The Food and Drug Administration (FDA) continues to insist that Bisphenol A, or BPA – a carbon-based synthetic compound used in the commercial manufacture of plastics – is safe, despite countless research consistently displaying the opposite view.

Not to be swayed, the FDA has recently released a study they claim will affirm their standing on the safety of BPA. Critics of the study, however, find themselves unanimously unconvinced.

In this study, scientists at the FDA exposed newborn rats, as well as rats still in the womb, to low and high doses of BPA. While the rats that were exposed to high doses experienced dramatic symptoms – such as abnormal female reproductive development and altered hormone levels – the rats that were exposed to lower doses experienced no such effects.

The FDA’s argument is that the lower-dosed rats were exposed to approximately the same amounts of BPA that humans are routinely exposed to. They are convinced that the fact that the low-dosed rats suffered no ill effects further proves that BPA is not dangerous in the amounts that humans ingest on a daily basis.

This conclusion, however, is flawed for a number of reasons. Not least of which is the discovery that all of the rats used in the study were exposed to BPA. This means that both the control group – the group of rats that are intended to be completely unexposed- and the intentionally exposed rats were both found to have trace amounts of BPA in their bloodstreams. Many scientists that are not affiliated with the study believe that this contamination greatly alters the results.

One of these unaffiliated scientists, Laura Vandenberg of the University of Massachusetts Amherst, openly admits that the study is flawed. In response to the report that all of the rats had been exposed to BPA, she responded, “That’s a problem. When you have contamination like that, you cannot just look at the higher-dose groups and make conclusions.” Both she and many other scientists believe that the study should have been discarded as soon as the contamination was discovered.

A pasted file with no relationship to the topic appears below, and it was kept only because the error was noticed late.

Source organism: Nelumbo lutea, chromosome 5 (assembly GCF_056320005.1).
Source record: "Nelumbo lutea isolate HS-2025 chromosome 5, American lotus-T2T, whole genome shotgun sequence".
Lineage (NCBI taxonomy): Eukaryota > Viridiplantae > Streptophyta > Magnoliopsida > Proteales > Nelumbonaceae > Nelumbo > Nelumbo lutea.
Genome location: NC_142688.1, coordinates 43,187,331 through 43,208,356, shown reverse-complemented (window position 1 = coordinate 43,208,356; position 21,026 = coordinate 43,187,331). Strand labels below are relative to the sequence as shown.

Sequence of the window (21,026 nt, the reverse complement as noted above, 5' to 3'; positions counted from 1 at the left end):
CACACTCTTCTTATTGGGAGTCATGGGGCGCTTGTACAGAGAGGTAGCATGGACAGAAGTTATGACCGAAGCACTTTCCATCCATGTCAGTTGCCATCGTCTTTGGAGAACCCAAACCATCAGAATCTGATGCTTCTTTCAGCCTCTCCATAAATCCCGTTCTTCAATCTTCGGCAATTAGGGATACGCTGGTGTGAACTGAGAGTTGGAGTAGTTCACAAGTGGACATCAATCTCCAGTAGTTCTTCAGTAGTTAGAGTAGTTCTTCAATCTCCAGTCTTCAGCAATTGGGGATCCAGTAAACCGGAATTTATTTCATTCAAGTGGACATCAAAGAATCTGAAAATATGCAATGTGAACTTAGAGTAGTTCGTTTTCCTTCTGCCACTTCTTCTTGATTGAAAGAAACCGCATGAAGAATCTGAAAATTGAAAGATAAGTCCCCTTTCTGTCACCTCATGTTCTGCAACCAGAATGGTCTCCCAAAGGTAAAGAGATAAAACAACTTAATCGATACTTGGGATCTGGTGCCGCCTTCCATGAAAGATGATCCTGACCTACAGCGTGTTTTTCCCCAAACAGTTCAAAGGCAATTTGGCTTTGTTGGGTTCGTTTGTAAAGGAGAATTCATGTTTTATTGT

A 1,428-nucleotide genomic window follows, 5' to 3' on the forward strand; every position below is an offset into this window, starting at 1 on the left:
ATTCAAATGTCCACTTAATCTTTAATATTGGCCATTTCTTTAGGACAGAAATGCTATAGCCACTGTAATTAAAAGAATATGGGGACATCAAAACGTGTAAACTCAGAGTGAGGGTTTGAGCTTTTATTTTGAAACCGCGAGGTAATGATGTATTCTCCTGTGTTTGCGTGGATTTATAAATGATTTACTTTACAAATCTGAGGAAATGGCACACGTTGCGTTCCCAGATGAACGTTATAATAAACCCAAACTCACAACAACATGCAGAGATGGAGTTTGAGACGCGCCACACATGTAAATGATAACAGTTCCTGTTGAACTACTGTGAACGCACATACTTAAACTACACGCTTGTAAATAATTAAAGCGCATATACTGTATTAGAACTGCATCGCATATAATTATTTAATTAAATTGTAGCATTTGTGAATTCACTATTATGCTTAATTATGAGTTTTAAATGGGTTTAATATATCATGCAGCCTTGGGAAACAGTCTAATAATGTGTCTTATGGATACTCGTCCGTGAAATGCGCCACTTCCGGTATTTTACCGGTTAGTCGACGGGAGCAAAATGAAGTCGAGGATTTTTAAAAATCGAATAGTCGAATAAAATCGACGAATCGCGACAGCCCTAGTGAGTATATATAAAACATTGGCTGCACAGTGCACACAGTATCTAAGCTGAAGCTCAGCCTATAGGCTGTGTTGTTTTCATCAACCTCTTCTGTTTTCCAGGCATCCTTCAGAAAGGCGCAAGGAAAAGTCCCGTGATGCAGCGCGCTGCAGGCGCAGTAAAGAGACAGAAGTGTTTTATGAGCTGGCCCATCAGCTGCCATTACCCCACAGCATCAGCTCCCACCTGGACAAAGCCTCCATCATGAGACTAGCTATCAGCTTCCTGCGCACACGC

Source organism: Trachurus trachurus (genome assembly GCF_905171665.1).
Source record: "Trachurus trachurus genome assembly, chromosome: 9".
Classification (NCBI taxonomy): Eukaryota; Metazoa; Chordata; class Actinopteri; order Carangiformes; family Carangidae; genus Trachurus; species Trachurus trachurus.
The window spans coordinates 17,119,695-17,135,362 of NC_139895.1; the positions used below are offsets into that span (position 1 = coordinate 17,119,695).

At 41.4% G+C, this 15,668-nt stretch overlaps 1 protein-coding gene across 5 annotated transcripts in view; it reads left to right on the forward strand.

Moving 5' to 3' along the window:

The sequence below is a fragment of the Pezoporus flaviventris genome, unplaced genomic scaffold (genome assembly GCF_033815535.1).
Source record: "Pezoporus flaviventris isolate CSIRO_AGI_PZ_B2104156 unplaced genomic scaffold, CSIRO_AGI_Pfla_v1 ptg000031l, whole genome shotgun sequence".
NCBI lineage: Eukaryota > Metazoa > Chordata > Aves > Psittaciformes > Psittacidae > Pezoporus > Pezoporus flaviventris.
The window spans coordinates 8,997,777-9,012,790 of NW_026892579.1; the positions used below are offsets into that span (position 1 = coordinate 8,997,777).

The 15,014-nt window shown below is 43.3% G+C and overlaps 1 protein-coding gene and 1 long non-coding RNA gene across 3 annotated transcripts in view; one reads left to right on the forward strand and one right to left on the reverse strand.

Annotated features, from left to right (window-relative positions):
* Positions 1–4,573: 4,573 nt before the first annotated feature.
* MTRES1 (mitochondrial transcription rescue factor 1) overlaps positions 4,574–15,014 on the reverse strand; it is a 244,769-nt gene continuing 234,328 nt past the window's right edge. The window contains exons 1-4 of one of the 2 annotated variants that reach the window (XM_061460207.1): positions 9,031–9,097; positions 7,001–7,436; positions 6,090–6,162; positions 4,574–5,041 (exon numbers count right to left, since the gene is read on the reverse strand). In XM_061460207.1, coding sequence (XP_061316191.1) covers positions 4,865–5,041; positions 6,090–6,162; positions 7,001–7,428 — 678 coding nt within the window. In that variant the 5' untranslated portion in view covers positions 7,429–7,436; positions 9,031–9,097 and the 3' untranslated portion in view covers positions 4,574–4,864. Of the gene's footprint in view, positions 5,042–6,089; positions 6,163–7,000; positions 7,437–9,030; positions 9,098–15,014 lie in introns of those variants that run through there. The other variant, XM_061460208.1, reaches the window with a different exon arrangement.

The authors of the study that reported the contamination, however, disagree. They argue that their results were not affected by the contamination, due to the fact that neither group of rats suffered any ill effects with the lower doses of BPA in their systems. The source of the additional exposure of BPA to the control group of rats is yet to be identified.

Another glaring flaw with this study is that it was limited to a mere 90 days –a startlingly small time frame that leaves the researchers unable to determine if the low-dosed rats will develop symptoms of their exposure later in life.

In contrast to the FDA’s conclusions, many recent animal studies conducted at universities have linked low-dose BPA exposure to a myriad of detrimental health concerns, such as mammary gland abnormalities, altered male and female sexual development, changes in metabolism, insulin, and glucose, impaired learning and memory, increased stress, and increased incidences of obesity.

While the FDA would like us to believe that the doses of BPA that most are exposed to on a daily basis is harmless, years of conflicting research and results should convince us otherwise.

Ciara is a writer and researcher with Ring of Fire.